As the first people to live on the land we all cherish, American Indians and Alaska Natives have profoundly shaped our country's character and our cultural heritage. Today, Native Americans are leaders in every aspect of our society -- from the classroom, to the boardroom, to the battlefield. This month, we celebrate and honor the many ways American Indians and Alaska Natives have enriched our Nation, and we renew our commitment to respecting each tribe's identity while ensuring equal opportunity to pursue the American dream.

In paying tribute to Native American achievements, we must also acknowledge the parts of our shared history that have been marred by violence and tragic mistreatment. For centuries, Native Americans faced cruelty, injustice, and broken promises. As we work together to forge a brighter future, we cannot shy away from the difficult aspects of our past. That is why, in 2009, I signed a bipartisan resolution that finally recognized the sad and painful chapters in our shared history. My Administration remains dedicated to writing a new chapter in that history by strengthening our government-to-government relationship with tribal nations while enhancing tribal sovereignty and tribal self-determination.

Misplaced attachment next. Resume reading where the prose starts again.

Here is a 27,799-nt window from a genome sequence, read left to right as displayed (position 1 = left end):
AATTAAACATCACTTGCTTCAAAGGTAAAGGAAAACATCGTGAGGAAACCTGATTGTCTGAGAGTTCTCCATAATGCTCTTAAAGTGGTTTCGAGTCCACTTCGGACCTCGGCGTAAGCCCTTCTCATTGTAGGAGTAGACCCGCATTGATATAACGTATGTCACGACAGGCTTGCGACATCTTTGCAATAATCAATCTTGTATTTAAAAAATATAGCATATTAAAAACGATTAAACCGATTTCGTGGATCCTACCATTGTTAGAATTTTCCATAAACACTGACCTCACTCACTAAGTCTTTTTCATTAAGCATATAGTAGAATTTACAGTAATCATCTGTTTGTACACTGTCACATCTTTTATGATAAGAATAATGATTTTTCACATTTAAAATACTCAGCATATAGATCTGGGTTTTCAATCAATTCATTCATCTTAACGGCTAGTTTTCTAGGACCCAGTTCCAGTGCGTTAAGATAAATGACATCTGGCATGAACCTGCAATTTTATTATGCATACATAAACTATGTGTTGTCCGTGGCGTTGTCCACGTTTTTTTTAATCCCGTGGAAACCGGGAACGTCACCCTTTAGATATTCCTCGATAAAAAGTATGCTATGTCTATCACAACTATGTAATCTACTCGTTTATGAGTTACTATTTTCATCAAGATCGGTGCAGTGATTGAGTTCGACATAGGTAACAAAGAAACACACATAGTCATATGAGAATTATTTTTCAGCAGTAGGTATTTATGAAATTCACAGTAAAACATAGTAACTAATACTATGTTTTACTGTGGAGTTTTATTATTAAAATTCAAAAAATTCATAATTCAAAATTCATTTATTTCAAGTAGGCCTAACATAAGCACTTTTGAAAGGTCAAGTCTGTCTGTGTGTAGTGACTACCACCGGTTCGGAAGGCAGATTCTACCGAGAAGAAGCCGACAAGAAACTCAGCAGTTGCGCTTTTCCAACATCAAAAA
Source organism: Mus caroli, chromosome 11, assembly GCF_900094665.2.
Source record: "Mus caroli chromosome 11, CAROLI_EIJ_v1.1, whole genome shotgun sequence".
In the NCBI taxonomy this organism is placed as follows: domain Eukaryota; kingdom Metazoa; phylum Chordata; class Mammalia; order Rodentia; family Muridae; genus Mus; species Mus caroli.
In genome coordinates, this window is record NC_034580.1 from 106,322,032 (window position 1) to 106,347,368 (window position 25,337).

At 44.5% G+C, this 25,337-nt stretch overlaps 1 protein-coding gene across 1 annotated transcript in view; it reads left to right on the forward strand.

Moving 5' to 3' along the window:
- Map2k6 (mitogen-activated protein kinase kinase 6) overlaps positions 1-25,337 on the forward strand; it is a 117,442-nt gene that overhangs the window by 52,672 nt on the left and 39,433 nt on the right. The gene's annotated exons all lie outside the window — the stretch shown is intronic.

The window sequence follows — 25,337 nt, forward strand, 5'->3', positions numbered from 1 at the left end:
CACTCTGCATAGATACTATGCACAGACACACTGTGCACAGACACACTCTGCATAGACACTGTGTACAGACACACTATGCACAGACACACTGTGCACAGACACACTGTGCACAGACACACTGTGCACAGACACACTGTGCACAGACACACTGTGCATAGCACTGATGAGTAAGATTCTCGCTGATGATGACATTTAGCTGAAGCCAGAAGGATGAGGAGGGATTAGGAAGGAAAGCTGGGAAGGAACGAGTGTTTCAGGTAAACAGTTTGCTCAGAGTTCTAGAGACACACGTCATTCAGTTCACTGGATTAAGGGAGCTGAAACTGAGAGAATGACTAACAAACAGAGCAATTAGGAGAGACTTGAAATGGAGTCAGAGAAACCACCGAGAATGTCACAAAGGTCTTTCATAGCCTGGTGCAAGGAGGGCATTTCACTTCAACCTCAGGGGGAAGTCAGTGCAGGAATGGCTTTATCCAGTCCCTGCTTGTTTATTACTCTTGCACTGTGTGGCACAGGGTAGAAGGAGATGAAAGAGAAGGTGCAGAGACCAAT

Because we know that the best ideas for tribal nations come from within, my Administration has continued to engage tribal leaders in developing an agenda that respects their expertise on matters affecting American Indians and Alaska Natives. In collaboration with tribal nations, we are making critical investments to improve health and education services, create jobs, and strengthen tribal economies. In July, I was proud to sign the Helping Expedite and Advance Responsible Tribal Homeownership (HEARTH) Act into law, which will enhance tribal control over the leasing of Indian lands. Last December, I signed an Executive Order to expand educational opportunities for Native American students. It aims to preserve Native languages, cultures, and histories while offering a competitive education that prepares young people to succeed in college and careers. And under the Tribal Law and Order Act and the Safe Indian Communities initiative, we are continuing to work with tribes to build safer communities. My Administration also supports the United Nations Declaration on the Rights of Indigenous Peoples.

Many longstanding Native American legal claims against the United States have been resolved, which will help accelerate the restoration of trust in our relationships with tribal nations. The settlements that came out of these claims -- including the historic Cobell and Keepseagle settlements, as well as more than 50 settlements in cases alleging Federal mismanagement of tribal trust funds and resources -- will put an end to decades of litigation and help drive economic development in tribal communities in the years to come.